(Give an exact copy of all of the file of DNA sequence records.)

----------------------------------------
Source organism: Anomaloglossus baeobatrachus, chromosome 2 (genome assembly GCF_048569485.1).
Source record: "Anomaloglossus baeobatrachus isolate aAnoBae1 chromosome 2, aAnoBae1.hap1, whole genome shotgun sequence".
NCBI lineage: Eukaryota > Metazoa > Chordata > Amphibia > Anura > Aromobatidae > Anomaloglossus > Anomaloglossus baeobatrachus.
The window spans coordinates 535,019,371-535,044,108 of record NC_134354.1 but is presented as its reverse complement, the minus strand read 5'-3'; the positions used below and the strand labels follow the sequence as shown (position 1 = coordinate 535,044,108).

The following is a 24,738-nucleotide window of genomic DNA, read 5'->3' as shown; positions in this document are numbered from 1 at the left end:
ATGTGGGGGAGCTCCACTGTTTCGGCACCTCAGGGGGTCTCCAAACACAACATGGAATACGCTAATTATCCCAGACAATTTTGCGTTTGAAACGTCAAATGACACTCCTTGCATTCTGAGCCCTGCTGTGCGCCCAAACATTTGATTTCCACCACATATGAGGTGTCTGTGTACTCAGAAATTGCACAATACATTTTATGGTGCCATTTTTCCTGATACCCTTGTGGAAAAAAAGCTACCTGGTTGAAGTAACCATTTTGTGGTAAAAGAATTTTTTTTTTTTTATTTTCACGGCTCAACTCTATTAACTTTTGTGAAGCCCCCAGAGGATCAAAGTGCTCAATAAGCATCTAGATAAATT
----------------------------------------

Source organism: Anomaloglossus baeobatrachus, chromosome 2 (genome assembly GCF_048569485.1).
Source record: "Anomaloglossus baeobatrachus isolate aAnoBae1 chromosome 2, aAnoBae1.hap1, whole genome shotgun sequence".
NCBI lineage: Eukaryota > Metazoa > Chordata > Amphibia > Anura > Aromobatidae > Anomaloglossus > Anomaloglossus baeobatrachus.
The window spans coordinates 535,019,371-535,044,108 of record NC_134354.1 but is presented as its reverse complement, the minus strand read 5'-3'; the positions used below and the strand labels follow the sequence as shown (position 1 = coordinate 535,044,108).

The following is a 24,738-nucleotide window of genomic DNA, read 5'->3' as shown; positions in this document are numbered from 1 at the left end:
ATGTGGGGGAGCTCCACTGTTTCGGCACCTCAGGGGGTCTCCAAACACAACATGGAATACGCTAATTATCCCAGACAATTTTGCGTTTGAAACGTCAAATGACACTCCTTGCATTCTGAGCCCTGCTGTGCGCCCAAACATTTGATTTCCACCACATATGAGGTGTCTGTGTACTCAGAAATTGCACAATACATTTTATGGTGCCATTTTTCCTGATACCCTTGTGGAAAAAAAGCTACCTGGTTGAAGTAACCATTTTGTGGTAAAAGAATTTTTTTTTTTTTATTTTCACGGCTCAACTCTATTAACTTTTGTGAAGCCCCCAGAGGATCAAAGTGCTCAATAAGCATCTAGATAAATT